Archive for August 7th, 2011
MinnPost – Don Shelby: Remember BP’s Tony Hayward? He’s trying to get his life back in northern Minnesota
I kept thinking, “I’m too old for this!” A couple of days ago, I was carrying an 18-foot, 6-inch canoe across the Horse Portage around Upper Basswood Falls. The map says it is a mile long. I’m at the halfway point and I’m certain I’ve carried this beast 10 or 15 miles. Thank goodness there are trees with limbs I can rest the canoe on. I’m also thankful that I have along my sons-in-law, Manny and Matt, who end up carrying the canoe the rest of the way, plus the packs, and if they really wanted me to like them, they would offer to carry me. They offered. I demurred, only because I didn’t want anyone to see such a sight.
Despite it all, the BWCA and the north country of Minnesota are such wonders of overwhelming beauty and peace that no matter how troublesome one’s existence, folks can get their lives back.
Wait a minute! Wasn’t that what British Petroleum’s Tony Hayward said to the press as he surveyed the ruin caused by the Deepwater Horizon explosion and the largest oil spill in U.S. history? Tony just wanted his life back. Gaffes like that ended his leadership of BP. So they gave him about $4 million to go away. Maybe he will end up in Minnesota’s north country. You think I’m kidding? Read on.
MOBILE, Alabama — The dead seagull, rotten and stinking, had clearly been in the water for a while by the time it washed up on a Mobile Bay beach last week with a small Styrofoam buoy tethered to its leg.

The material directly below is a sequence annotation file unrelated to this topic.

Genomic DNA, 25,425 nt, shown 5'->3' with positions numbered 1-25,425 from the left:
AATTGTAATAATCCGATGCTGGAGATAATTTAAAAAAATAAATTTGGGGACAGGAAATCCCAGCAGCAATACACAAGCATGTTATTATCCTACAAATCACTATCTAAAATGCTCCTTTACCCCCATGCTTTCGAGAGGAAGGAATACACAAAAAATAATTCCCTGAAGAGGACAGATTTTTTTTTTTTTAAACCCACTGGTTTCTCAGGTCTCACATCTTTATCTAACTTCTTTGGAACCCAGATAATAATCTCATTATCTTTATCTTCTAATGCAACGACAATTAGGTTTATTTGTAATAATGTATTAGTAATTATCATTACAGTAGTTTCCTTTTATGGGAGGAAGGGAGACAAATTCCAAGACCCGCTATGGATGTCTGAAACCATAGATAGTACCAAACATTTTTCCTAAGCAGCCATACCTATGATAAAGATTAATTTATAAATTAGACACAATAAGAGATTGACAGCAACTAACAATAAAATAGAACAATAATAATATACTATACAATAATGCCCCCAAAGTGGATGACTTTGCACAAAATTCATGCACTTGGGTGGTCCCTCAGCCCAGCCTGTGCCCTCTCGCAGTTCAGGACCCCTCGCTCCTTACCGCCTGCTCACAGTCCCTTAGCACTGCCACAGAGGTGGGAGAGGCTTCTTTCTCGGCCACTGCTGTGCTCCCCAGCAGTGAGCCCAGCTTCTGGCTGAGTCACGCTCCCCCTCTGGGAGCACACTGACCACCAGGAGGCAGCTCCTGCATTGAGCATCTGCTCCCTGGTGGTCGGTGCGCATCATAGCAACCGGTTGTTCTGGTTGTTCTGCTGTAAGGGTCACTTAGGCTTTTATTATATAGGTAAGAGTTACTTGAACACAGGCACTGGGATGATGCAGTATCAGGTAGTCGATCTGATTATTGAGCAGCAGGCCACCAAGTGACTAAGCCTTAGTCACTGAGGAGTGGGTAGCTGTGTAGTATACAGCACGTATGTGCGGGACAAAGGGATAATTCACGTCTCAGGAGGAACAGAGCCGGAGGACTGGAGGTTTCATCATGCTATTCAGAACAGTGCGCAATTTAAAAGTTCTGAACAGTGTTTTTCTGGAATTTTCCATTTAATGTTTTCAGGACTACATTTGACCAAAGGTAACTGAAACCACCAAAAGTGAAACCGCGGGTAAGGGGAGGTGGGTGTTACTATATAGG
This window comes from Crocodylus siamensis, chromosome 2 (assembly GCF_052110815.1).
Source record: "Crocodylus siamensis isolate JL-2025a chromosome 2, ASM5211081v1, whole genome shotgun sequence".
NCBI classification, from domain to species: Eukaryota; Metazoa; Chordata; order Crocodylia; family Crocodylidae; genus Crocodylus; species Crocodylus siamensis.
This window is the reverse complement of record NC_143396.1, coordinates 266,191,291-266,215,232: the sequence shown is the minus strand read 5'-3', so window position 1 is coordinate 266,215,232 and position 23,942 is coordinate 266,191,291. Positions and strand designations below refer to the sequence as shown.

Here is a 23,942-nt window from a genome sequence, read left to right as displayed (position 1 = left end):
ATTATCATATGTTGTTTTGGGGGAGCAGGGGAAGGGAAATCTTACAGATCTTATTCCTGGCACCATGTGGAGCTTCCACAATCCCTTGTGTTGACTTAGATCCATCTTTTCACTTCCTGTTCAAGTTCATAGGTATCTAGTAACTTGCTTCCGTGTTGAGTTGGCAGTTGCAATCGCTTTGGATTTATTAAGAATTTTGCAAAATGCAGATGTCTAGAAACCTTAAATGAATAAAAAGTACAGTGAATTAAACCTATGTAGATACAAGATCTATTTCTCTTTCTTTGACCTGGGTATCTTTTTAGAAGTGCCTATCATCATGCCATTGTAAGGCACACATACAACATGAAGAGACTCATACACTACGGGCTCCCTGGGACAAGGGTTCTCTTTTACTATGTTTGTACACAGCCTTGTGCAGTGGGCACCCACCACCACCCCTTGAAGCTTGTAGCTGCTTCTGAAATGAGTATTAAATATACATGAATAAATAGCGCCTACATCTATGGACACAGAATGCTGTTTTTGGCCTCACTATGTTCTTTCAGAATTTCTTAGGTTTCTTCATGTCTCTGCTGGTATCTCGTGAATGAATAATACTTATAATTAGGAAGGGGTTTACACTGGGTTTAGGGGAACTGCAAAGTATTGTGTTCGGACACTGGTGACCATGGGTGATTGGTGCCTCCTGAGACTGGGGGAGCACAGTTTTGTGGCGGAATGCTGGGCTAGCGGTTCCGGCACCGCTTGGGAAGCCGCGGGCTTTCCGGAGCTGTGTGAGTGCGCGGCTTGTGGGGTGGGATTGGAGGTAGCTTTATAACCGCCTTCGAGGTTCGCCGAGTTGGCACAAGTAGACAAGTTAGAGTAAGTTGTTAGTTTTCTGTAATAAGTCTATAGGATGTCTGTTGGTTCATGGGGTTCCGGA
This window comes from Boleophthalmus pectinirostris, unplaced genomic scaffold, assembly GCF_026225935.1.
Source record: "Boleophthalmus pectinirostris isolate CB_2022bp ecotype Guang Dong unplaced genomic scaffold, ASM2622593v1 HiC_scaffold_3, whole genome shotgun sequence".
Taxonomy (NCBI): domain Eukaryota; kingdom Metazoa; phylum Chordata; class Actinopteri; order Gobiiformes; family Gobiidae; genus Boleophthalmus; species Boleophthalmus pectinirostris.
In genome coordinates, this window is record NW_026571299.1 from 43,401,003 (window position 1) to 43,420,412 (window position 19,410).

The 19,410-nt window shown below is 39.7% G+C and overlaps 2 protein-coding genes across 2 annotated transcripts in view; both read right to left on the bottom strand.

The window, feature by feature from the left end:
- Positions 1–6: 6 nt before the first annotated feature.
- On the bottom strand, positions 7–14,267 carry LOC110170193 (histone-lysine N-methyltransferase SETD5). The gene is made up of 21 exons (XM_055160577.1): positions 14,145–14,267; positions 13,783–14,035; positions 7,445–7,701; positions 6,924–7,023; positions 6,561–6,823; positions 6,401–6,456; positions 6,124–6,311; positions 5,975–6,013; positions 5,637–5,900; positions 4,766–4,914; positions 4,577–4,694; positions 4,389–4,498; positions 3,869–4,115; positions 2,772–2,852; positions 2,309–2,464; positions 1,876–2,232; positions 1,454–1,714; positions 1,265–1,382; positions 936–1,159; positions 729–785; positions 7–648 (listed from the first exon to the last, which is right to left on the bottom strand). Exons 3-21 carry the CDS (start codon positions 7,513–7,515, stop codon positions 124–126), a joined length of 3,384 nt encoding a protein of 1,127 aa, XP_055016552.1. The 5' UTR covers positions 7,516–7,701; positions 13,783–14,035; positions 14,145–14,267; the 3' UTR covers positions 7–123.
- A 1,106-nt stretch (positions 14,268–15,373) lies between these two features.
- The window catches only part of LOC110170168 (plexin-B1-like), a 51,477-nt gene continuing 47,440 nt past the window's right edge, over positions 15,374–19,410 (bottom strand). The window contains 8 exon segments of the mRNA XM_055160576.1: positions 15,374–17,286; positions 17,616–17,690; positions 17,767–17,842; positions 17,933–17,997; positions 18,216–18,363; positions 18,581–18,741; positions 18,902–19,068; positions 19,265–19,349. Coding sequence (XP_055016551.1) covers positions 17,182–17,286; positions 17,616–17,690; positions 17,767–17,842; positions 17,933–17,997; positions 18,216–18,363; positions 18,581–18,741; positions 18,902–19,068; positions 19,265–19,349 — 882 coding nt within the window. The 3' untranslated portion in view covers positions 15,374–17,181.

Sporting an orange-and-white paint job and a small, black antennae protruding from a glop of putty, the cue-ball-sized buoy looked like a Cold War-era listening device.
Instead, the float equipped with a radio-transmitter is part of a $1 million U.S. Fish & Wildlife Service study funded by BP PLC. The study is aimed at estimating how many birds died as a result of exposure to the Deepwater Horizon oil spill last year.
Police are on the streets of Tottenham, north London, where overnight riots saw petrol bombs thrown at officers and patrol cars and buildings set alight.
Eight injured police officers have been taken to hospital, at least one of them with head injuries.
The unrest began after a protest over the fatal shooting by police of 29-year-old Mark Duggan on Thursday.
About 300 people gathered outside the police station on the High Road after demonstrators demanded “justice”.
London Ambulance Service said a total of 10 people had been treated and nine had been taken to hospital.
Two patrol cars were set alight at about 20:20 BST but officers were not inside at the time.